STS - conferences, IST2012

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On the relation of discourse and innovation activities: A comparison of hybrid electric and fuel cell vehicles
Bjoern BB Budde

Last modified: 2012-03-19


The reductions necessary to reach the level of greenhouse gas emission reductions considered to be necessary to keep the effects of climate change manageable are enormous and require radical technological and social innovation at several levels (UNFCCC 2009; Stern 2006). Due to these requirements and the increasing share of the total GHG emissions caused by automotive transport, the automotive industry is expected by the public and policy makers to develop more sustainable alternative drive train systems.

However, a number of experts argue that the automotive industry is probably “window-dressing”, by conducting innovation activities only at the necessary level to satisfy public concerns (van den Hoed 2005). Furthermore we have seen the emergence of several hype/disappointment cycles concerning alternative drive train technologies, in particular fuel cell technology in the past. These cylceswere  caused by an opening gap between the expectations raised and the ability to deliver the promised technologies to the market within the proposed timeframe (Konrad et al. in preparation; van Lente and Spitters 2009).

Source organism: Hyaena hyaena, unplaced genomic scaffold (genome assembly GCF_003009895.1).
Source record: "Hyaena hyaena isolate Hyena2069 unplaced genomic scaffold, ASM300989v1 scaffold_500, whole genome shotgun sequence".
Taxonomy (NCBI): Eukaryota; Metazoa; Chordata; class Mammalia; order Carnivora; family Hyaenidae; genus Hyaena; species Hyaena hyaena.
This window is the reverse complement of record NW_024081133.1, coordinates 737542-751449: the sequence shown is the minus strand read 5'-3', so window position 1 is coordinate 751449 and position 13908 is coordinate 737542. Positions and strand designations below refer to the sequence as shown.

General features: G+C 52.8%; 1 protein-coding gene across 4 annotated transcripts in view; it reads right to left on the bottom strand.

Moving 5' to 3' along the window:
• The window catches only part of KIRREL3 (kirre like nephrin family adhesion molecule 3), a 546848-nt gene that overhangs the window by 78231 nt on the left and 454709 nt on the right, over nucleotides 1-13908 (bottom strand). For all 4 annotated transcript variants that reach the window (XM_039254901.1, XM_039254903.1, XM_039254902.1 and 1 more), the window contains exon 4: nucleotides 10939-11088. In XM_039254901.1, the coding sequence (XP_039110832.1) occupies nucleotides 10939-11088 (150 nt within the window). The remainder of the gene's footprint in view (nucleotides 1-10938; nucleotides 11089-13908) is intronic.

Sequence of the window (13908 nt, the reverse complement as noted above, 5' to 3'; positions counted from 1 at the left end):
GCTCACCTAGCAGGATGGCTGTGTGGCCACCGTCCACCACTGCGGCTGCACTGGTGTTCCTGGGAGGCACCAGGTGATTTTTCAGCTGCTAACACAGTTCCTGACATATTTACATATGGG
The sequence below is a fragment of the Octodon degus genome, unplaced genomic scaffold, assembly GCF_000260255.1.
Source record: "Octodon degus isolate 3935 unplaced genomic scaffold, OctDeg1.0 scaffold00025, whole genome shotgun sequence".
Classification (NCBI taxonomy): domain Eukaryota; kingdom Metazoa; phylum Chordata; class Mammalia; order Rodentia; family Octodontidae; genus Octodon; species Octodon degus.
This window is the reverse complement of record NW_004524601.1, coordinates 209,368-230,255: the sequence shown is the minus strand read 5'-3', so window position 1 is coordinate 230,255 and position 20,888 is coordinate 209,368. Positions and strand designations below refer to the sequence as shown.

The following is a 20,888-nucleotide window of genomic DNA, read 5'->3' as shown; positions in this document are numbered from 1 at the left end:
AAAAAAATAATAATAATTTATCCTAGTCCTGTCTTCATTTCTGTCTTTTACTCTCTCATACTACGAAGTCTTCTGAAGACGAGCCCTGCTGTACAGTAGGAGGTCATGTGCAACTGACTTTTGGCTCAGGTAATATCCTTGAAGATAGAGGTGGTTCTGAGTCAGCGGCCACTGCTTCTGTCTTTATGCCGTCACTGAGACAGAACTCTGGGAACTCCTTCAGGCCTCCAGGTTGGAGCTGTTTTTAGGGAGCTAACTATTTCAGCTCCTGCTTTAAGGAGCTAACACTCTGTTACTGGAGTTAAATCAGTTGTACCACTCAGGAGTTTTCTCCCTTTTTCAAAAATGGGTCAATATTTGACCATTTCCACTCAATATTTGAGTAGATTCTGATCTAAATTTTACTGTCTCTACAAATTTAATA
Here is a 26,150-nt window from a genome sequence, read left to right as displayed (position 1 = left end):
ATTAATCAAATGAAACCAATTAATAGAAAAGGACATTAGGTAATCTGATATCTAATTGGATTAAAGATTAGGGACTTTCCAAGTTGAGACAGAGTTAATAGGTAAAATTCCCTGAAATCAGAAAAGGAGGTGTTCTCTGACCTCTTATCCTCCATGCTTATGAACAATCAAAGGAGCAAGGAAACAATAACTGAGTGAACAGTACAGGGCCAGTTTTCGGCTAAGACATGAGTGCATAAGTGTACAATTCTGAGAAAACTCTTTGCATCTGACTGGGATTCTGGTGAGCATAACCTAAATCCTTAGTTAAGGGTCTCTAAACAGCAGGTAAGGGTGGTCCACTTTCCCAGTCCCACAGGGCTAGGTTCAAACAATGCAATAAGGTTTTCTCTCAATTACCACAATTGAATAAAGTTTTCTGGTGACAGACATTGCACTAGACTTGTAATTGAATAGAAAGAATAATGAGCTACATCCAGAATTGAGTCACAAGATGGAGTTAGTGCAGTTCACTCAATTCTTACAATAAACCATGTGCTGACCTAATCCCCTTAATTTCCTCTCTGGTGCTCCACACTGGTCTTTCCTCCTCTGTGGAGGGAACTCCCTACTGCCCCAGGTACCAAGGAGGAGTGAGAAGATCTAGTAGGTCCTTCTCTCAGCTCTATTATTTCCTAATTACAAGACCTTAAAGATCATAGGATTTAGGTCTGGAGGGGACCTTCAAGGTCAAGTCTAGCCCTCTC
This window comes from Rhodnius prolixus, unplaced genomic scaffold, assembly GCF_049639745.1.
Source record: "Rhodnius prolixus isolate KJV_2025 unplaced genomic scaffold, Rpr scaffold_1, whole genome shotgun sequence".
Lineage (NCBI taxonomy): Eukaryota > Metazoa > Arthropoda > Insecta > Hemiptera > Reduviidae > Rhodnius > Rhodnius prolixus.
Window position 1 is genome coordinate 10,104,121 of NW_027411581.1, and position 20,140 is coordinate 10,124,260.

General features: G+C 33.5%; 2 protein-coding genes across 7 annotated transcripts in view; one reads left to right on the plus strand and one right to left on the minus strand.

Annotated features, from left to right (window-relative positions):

This paper analyzes the relation between innovation and discourse activities in the cases of hybrid electric vehicles (HEV) and fuel cell vehicles (FCV). The outcome of the innovation activities up to now is quite distinctive: While HEVs are successfully deployed to the market; fuel cell vehicles are not commercially available yet. In this paper, we start with an overview about the discourse and innovation activities of the automotive industry using patent data and media attention as indicators. Second, two case studies - Daimler and Toyota -  are presented, since these companies are regarded as pioneers and most influential actors with regard to fuel cell respectively hybrid technology.

Our analysis reveals that in the case of HEVs innovation activities were intensified first, followed by an intensification of discourse activities. The opposite dynamics could be observed in the case of FCVs. The paper shows that these differences can be explained by the characteristics of the technology. HEVs are not dependent on a new infrastructure, therefore there was no incentive to inflate expectations about the technology prior to market introduction. However, FCVs are dependent on the build-up of a new infrastructure, thus there was an incentive to inflate expectations about the technology to motive other actors to join innovation activities in the field, since the build-up of an infrastructure for a technology offered by a single car company was not considered a viable option.